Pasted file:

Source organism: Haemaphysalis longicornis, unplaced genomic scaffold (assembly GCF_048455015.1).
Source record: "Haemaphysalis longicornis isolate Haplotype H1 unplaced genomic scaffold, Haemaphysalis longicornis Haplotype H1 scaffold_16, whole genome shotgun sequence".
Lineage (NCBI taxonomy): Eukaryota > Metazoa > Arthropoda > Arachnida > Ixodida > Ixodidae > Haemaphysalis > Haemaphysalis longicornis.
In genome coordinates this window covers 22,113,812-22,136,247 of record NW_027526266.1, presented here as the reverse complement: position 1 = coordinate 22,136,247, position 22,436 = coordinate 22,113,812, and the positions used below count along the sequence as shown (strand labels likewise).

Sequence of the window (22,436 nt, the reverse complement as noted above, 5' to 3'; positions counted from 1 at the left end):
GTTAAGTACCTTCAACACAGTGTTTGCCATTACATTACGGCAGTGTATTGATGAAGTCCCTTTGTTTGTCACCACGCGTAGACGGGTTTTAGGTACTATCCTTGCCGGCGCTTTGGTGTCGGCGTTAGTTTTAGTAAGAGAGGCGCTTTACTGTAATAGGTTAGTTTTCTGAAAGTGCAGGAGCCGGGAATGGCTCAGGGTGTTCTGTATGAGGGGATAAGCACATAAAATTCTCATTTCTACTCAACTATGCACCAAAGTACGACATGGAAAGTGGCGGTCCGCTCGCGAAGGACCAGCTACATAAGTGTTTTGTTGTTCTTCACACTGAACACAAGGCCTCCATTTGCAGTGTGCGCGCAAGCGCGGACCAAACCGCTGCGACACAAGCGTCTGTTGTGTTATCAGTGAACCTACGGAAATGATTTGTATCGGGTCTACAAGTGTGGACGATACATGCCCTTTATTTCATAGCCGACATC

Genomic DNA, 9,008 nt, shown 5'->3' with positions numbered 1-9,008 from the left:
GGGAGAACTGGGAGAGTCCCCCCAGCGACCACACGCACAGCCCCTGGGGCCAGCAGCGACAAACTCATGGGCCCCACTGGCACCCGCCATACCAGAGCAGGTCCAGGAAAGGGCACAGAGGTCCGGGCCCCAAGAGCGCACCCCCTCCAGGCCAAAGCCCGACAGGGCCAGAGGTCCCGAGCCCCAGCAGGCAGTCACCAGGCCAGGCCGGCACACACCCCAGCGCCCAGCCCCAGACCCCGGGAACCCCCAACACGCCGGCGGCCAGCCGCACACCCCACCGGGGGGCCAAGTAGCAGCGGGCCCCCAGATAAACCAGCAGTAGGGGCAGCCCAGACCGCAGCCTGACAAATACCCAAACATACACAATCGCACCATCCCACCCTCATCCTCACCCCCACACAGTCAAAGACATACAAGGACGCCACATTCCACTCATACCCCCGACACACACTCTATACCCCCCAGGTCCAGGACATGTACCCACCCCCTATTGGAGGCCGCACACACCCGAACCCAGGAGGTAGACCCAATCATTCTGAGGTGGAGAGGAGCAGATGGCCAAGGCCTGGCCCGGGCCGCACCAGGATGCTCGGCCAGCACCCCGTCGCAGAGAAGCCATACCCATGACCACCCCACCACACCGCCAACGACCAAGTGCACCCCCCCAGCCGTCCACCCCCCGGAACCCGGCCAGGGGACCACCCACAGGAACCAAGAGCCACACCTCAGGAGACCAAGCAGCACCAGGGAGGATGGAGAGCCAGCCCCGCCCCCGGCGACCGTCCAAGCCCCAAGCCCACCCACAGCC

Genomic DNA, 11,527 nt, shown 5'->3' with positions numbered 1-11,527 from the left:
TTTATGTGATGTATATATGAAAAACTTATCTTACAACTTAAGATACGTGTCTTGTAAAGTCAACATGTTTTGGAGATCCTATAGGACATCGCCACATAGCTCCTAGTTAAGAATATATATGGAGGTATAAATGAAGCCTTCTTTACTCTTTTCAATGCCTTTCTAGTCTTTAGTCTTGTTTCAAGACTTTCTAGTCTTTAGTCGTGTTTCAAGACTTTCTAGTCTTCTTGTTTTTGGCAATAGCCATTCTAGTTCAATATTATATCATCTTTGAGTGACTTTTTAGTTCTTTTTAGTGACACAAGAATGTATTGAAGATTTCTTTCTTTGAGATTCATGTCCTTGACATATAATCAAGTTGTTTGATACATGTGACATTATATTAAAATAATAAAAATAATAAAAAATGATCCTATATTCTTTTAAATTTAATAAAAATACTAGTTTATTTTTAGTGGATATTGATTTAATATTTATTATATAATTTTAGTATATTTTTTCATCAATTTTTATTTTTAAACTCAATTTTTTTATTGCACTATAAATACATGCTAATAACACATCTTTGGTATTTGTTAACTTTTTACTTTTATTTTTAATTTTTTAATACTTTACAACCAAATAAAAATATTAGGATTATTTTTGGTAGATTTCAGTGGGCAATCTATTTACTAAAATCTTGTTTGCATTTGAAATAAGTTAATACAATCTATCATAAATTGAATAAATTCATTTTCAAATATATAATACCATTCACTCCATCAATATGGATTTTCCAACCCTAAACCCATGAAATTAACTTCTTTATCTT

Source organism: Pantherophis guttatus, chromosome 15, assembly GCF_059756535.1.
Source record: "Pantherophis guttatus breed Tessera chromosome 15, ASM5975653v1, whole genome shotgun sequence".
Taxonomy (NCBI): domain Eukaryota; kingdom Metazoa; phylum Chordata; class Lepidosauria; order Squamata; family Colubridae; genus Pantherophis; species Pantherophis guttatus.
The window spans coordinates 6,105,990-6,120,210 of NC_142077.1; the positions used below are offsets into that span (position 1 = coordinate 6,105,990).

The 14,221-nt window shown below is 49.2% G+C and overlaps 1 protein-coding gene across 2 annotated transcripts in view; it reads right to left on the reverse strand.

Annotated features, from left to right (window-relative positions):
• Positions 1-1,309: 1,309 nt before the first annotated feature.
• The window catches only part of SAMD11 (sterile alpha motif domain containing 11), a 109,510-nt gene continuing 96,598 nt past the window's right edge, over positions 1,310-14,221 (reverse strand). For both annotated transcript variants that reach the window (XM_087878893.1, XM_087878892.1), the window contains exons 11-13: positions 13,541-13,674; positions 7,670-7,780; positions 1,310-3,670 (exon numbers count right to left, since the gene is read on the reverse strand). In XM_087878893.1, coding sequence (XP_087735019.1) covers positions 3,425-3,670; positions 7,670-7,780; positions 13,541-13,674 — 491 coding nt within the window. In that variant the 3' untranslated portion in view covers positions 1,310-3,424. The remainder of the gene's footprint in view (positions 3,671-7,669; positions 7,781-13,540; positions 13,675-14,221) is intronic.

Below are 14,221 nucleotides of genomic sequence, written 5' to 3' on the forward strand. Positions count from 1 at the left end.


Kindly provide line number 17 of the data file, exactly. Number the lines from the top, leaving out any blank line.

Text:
• Positions 1-1,309: 1,309 nt before the first annotated feature.